Read books with lots of repetition such as "Brown Bear, Brown Bear What do you see", "The Very Hungry Caterpillar" and "I went Walking". Sing and Sign songs with your little one. Research supports that signing songs enhances vocabulary, language development and helps develop literacy skills.

Read books with lots of repetition such as "Brown Bear, Brown Bear What do you see", "The Very Hungry Caterpillar" and "I went Walking". Sing and Sign songs with your little one. Research supports that signing songs enhances vocabulary, language development and helps develop literacy skills.

Raising bilingual children is all about celebration. Celebrating, enjoying , embracing and accepting our roots as well as our current environment. My suggestions come from my own experience as a speech-language pathologist, as a parent and from what I have seen work in other families.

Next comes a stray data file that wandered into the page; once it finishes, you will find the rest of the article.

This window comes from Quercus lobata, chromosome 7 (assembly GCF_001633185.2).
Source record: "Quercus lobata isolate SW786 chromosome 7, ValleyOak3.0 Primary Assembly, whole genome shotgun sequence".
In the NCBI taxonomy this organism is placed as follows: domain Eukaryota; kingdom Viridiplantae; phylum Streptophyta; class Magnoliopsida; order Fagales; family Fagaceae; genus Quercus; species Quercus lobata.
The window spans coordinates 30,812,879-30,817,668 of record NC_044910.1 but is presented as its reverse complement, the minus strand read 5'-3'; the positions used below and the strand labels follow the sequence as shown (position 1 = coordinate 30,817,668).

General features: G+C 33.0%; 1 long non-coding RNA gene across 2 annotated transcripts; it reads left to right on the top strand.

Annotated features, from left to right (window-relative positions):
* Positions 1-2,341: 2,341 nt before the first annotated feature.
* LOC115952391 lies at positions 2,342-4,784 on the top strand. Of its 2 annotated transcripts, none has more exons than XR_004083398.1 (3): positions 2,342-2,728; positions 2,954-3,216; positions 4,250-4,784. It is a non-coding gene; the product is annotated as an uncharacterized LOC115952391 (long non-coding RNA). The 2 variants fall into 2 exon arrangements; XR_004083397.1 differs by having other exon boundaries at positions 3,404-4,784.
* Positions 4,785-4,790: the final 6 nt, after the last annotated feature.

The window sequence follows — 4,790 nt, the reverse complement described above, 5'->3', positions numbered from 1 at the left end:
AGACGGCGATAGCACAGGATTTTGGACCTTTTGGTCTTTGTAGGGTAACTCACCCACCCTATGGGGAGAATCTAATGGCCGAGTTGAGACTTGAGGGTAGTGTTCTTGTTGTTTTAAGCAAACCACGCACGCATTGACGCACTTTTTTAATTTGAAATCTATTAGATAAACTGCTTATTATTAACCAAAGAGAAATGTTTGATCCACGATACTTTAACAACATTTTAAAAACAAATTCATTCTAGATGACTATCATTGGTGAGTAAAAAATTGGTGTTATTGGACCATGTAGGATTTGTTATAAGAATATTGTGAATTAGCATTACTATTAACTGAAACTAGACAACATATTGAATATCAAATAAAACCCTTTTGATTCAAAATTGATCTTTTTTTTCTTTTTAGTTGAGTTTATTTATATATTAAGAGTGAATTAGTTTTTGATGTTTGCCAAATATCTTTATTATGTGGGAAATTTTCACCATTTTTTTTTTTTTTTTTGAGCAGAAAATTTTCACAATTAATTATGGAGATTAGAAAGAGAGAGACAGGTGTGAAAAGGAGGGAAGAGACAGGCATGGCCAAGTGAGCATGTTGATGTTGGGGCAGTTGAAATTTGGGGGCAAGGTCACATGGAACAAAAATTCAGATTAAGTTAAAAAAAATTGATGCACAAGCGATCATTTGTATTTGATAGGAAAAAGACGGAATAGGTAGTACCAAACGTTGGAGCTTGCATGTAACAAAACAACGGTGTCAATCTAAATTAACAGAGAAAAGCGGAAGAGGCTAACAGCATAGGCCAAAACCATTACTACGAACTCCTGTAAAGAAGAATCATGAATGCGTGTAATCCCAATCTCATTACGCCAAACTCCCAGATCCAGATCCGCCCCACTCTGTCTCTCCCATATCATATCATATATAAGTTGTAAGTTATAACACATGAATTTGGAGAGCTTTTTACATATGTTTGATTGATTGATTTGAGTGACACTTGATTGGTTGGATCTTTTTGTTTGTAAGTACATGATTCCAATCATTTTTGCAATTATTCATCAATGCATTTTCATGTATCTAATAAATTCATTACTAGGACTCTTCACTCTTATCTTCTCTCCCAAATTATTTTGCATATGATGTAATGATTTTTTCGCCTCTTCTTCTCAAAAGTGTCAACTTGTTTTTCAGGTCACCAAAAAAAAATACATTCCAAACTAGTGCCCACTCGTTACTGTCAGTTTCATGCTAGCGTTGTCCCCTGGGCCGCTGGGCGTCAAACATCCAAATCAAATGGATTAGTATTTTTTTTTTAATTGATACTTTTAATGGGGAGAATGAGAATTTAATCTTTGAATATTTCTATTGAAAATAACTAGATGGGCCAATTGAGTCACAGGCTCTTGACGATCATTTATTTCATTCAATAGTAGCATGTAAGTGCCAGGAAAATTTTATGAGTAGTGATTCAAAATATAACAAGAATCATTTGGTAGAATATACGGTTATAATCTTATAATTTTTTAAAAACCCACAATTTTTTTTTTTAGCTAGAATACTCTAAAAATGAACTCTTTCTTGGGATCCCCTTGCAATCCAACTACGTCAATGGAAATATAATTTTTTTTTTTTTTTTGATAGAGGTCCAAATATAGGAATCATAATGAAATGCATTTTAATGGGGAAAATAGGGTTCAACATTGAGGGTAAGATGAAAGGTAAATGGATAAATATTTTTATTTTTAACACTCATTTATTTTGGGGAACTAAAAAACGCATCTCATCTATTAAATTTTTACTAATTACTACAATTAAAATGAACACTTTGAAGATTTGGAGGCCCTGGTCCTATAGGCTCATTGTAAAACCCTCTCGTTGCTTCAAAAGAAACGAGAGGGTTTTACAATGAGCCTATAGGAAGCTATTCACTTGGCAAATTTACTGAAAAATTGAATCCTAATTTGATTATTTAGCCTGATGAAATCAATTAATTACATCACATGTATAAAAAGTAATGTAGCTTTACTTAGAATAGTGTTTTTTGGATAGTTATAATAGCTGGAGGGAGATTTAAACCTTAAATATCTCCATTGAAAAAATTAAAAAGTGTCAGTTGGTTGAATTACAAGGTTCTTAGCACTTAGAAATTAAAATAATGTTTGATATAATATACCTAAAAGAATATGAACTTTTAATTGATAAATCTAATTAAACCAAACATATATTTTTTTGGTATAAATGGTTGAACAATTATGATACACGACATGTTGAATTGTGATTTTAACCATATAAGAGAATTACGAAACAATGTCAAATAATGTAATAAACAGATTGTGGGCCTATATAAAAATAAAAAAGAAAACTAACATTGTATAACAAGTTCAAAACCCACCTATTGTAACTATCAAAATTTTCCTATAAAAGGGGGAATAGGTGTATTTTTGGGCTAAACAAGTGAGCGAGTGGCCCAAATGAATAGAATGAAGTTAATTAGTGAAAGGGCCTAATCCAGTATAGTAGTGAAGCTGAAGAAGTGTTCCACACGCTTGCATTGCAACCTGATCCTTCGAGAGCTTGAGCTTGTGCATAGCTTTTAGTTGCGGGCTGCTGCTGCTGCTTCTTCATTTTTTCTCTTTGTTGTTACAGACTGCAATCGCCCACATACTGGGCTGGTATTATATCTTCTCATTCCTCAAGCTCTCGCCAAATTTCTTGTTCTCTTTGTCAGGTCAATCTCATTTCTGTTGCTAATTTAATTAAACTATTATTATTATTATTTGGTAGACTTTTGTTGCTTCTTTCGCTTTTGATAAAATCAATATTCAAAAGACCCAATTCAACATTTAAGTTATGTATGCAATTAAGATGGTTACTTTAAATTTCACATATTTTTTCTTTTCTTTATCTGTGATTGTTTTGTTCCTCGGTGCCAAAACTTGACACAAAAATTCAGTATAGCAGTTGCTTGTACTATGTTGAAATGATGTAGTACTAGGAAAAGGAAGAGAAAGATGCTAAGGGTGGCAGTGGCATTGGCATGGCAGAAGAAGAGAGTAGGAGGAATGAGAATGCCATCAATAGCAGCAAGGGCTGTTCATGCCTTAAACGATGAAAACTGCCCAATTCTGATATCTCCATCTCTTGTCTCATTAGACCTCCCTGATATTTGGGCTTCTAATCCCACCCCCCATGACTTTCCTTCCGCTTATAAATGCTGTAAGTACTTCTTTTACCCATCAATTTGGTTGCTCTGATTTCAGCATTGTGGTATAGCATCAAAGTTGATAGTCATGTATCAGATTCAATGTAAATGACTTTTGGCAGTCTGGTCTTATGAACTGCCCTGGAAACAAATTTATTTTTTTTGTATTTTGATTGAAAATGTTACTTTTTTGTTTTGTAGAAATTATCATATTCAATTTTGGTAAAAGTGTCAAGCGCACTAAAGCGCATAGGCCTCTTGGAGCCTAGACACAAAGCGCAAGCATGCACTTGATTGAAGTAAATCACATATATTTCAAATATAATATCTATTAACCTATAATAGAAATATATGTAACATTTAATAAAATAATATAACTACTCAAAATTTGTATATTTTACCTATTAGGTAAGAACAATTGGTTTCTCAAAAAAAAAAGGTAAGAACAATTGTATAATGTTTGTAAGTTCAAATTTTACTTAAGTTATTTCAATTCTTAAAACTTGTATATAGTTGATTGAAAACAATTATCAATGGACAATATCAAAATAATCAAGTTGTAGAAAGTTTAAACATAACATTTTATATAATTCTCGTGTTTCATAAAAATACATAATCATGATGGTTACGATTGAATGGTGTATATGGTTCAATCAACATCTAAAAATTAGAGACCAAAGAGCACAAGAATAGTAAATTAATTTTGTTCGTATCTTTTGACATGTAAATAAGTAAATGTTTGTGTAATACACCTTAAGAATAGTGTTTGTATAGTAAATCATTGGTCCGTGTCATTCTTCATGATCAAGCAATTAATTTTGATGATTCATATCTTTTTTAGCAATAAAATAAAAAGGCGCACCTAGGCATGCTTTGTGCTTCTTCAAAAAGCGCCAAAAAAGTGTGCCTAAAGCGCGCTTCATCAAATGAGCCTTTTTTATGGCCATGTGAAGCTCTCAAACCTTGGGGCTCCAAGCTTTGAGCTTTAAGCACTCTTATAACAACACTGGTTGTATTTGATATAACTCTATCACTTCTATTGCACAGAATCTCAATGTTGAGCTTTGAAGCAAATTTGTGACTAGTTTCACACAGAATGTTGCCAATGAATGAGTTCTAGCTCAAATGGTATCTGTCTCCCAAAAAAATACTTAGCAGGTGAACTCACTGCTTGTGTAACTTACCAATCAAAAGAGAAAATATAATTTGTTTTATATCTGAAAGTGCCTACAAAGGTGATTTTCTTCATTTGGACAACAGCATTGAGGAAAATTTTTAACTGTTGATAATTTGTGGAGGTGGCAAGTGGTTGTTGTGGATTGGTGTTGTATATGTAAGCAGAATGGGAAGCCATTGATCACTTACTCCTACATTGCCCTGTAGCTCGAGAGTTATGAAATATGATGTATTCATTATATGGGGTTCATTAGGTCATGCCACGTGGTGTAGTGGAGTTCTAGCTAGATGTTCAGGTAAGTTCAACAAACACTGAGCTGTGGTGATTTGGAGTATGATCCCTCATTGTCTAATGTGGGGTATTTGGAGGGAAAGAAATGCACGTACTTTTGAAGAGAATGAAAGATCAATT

Why sign with your baby? The cheeky answer to that question is why not? Julie Roberts did it, Debra Messing did it, and Nicole Ritchie plans to do it. As informed parent though I know you want more than just what’s trendy, you want the facts. Signing with your baby, using American Sign Language vocabulary along with your speech, will not delay your baby’s speech and language development. Studies show that it can enhance language development.

Many parents believe that if a child is exposed to more than one language then he will achieve typical language developmental milestones later than monolingual children... 

Talking and Reading go hand in hand. Here are some of my favorite activities to transform your home in a language and literacy rich environment. They all promote being exposed to letters, expanding language skills and having experiences with reading and writing. I tried to group them according to a targeted skill but they all overlap. Have fun!